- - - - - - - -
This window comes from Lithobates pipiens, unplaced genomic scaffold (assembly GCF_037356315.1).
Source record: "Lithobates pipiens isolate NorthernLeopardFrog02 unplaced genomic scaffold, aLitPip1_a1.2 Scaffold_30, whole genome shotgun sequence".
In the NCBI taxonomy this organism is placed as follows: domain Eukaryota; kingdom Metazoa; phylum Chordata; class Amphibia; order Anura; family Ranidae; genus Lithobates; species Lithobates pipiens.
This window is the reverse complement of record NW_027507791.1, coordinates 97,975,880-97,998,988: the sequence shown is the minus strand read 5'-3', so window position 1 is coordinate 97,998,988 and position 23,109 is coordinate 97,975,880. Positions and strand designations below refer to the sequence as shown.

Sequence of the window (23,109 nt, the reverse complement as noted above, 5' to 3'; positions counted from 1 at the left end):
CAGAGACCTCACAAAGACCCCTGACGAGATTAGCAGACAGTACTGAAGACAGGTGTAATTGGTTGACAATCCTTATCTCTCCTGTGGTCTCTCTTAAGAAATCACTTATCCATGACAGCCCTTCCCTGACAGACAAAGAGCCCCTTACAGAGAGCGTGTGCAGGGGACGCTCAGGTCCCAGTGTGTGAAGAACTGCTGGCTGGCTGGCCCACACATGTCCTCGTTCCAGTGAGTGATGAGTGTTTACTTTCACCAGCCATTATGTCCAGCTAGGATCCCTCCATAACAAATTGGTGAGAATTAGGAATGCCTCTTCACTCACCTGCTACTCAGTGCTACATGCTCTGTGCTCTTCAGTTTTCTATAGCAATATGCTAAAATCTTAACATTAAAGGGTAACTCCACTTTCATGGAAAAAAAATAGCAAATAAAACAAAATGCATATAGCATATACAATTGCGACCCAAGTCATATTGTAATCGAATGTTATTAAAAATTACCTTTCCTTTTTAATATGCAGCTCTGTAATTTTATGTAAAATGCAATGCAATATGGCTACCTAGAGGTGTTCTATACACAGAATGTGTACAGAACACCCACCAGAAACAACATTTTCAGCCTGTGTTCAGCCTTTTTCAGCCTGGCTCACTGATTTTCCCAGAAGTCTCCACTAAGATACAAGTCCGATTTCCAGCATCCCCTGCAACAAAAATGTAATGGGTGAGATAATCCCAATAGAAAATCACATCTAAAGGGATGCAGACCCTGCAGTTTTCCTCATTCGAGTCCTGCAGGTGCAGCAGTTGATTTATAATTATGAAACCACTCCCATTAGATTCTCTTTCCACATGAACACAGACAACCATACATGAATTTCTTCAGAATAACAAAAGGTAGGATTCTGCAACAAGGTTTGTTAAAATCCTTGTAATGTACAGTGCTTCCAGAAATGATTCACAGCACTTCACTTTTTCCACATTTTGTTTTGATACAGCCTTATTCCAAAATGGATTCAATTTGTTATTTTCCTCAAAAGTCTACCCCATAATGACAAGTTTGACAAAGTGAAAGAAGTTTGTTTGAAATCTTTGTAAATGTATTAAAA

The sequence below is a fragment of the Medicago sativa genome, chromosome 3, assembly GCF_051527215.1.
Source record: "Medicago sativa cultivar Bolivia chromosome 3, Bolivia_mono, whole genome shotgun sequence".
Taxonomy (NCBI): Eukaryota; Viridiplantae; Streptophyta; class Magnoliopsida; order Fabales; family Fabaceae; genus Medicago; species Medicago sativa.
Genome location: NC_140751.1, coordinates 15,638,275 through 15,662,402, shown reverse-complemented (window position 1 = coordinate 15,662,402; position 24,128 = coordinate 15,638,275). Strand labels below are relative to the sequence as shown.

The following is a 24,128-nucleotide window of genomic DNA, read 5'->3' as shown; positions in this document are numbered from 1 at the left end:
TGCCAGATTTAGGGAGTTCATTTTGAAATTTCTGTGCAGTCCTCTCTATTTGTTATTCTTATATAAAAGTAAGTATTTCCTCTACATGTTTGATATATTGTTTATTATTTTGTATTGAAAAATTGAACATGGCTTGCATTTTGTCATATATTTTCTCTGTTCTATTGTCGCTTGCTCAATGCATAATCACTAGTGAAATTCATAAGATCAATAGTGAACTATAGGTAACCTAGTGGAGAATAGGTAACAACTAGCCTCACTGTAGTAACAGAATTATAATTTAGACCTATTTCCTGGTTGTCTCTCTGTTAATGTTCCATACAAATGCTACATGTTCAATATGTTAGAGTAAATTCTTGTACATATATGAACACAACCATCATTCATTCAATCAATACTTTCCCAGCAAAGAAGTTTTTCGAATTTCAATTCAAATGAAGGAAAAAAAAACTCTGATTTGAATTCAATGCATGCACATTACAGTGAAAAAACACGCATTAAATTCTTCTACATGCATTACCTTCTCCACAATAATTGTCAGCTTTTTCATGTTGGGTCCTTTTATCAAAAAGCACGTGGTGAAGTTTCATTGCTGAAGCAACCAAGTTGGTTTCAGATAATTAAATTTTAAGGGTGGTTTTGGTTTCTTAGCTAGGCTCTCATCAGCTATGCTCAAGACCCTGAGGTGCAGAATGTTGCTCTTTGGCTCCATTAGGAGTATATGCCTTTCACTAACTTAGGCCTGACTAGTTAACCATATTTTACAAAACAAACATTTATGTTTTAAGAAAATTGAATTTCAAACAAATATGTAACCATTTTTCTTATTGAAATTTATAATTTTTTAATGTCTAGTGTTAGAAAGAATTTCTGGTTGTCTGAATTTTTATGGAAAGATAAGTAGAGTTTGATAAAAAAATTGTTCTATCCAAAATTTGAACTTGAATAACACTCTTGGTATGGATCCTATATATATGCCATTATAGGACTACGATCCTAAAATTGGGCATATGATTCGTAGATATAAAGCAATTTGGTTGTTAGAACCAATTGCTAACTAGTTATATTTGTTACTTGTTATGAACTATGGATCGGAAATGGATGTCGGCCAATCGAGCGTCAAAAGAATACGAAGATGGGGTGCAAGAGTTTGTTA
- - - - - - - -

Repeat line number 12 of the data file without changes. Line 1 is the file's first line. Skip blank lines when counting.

TGCCAGATTTAGGGAGTTCATTTTGAAATTTCTGTGCAGTCCTCTCTATTTGTTATTCTTATATAAAAGTAAGTATTTCCTCTACATGTTTGATATATTGTTTATTATTTTGTATTGAAAAATTGAACATGGCTTGCATTTTGTCATATATTTTCTCTGTTCTATTGTCGCTTGCTCAATGCATAATCACTAGTGAAATTCATAAGATCAATAGTGAACTATAGGTAACCTAGTGGAGAATAGGTAACAACTAGCCTCACTGTAGTAACAGAATTATAATTTAGACCTATTTCCTGGTTGTCTCTCTGTTAATGTTCCATACAAATGCTACATGTTCAATATGTTAGAGTAAATTCTTGTACATATATGAACACAACCATCATTCATTCAATCAATACTTTCCCAGCAAAGAAGTTTTTCGAATTTCAATTCAAATGAAGGAAAAAAAAACTCTGATTTGAATTCAATGCATGCACATTACAGTGAAAAAACACGCATTAAATTCTTCTACATGCATTACCTTCTCCACAATAATTGTCAGCTTTTTCATGTTGGGTCCTTTTATCAAAAAGCACGTGGTGAAGTTTCATTGCTGAAGCAACCAAGTTGGTTTCAGATAATTAAATTTTAAGGGTGGTTTTGGTTTCTTAGCTAGGCTCTCATCAGCTATGCTCAAGACCCTGAGGTGCAGAATGTTGCTCTTTGGCTCCATTAGGAGTATATGCCTTTCACTAACTTAGGCCTGACTAGTTAACCATATTTTACAAAACAAACATTTATGTTTTAAGAAAATTGAATTTCAAACAAATATGTAACCATTTTTCTTATTGAAATTTATAATTTTTTAATGTCTAGTGTTAGAAAGAATTTCTGGTTGTCTGAATTTTTATGGAAAGATAAGTAGAGTTTGATAAAAAAATTGTTCTATCCAAAATTTGAACTTGAATAACACTCTTGGTATGGATCCTATATATATGCCATTATAGGACTACGATCCTAAAATTGGGCATATGATTCGTAGATATAAAGCAATTTGGTTGTTAGAACCAATTGCTAACTAGTTATATTTGTTACTTGTTATGAACTATGGATCGGAAATGGATGTCGGCCAATCGAGCGTCAAAAGAATACGAAGATGGGGTGCAAGAGTTTGTTA